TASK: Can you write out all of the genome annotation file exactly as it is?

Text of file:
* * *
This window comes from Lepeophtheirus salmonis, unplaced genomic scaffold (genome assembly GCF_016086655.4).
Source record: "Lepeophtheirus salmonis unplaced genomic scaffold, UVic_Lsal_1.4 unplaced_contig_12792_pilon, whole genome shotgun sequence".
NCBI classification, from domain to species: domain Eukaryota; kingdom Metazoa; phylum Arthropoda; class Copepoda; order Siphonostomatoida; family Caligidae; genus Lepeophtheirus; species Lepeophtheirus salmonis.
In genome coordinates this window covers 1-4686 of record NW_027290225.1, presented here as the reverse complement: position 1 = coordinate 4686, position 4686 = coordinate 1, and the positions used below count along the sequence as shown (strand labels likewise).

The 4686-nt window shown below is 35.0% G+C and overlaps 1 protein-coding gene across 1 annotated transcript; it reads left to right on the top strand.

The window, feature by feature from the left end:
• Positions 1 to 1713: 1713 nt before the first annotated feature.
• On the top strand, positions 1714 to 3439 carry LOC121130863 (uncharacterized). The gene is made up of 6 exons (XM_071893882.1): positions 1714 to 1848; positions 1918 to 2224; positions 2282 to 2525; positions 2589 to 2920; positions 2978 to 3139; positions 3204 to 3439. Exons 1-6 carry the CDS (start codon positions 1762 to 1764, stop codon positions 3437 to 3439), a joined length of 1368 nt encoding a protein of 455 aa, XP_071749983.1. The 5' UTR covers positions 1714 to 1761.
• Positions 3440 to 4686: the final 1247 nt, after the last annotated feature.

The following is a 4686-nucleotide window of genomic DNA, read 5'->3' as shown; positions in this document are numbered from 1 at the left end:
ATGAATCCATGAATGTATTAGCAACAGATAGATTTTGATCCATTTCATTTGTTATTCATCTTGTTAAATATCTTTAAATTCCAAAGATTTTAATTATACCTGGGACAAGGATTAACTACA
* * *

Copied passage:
This window comes from Lepeophtheirus salmonis, unplaced genomic scaffold (genome assembly GCF_016086655.4).
Source record: "Lepeophtheirus salmonis unplaced genomic scaffold, UVic_Lsal_1.4 unplaced_contig_12792_pilon, whole genome shotgun sequence".
NCBI classification, from domain to species: domain Eukaryota; kingdom Metazoa; phylum Arthropoda; class Copepoda; order Siphonostomatoida; family Caligidae; genus Lepeophtheirus; species Lepeophtheirus salmonis.
In genome coordinates this window covers 1-4686 of record NW_027290225.1, presented here as the reverse complement: position 1 = coordinate 4686, position 4686 = coordinate 1, and the positions used below count along the sequence as shown (strand labels likewise).

The 4686-nt window shown below is 35.0% G+C and overlaps 1 protein-coding gene across 1 annotated transcript; it reads left to right on the top strand.

The window, feature by feature from the left end:
• Positions 1 to 1713: 1713 nt before the first annotated feature.
• On the top strand, positions 1714 to 3439 carry LOC121130863 (uncharacterized). The gene is made up of 6 exons (XM_071893882.1): positions 1714 to 1848; positions 1918 to 2224; positions 2282 to 2525; positions 2589 to 2920; positions 2978 to 3139; positions 3204 to 3439. Exons 1-6 carry the CDS (start codon positions 1762 to 1764, stop codon positions 3437 to 3439), a joined length of 1368 nt encoding a protein of 455 aa, XP_071749983.1. The 5' UTR covers positions 1714 to 1761.
• Positions 3440 to 4686: the final 1247 nt, after the last annotated feature.

The following is a 4686-nucleotide window of genomic DNA, read 5'->3' as shown; positions in this document are numbered from 1 at the left end:
ATGAATCCATGAATGTATTAGCAACAGATAGATTTTGATCCATTTCATTTGTTATTCATCTTGTTAAATATCTTTAAATTCCAAAGATTTTAATTATACCTGGGACAAGGATTAACTACA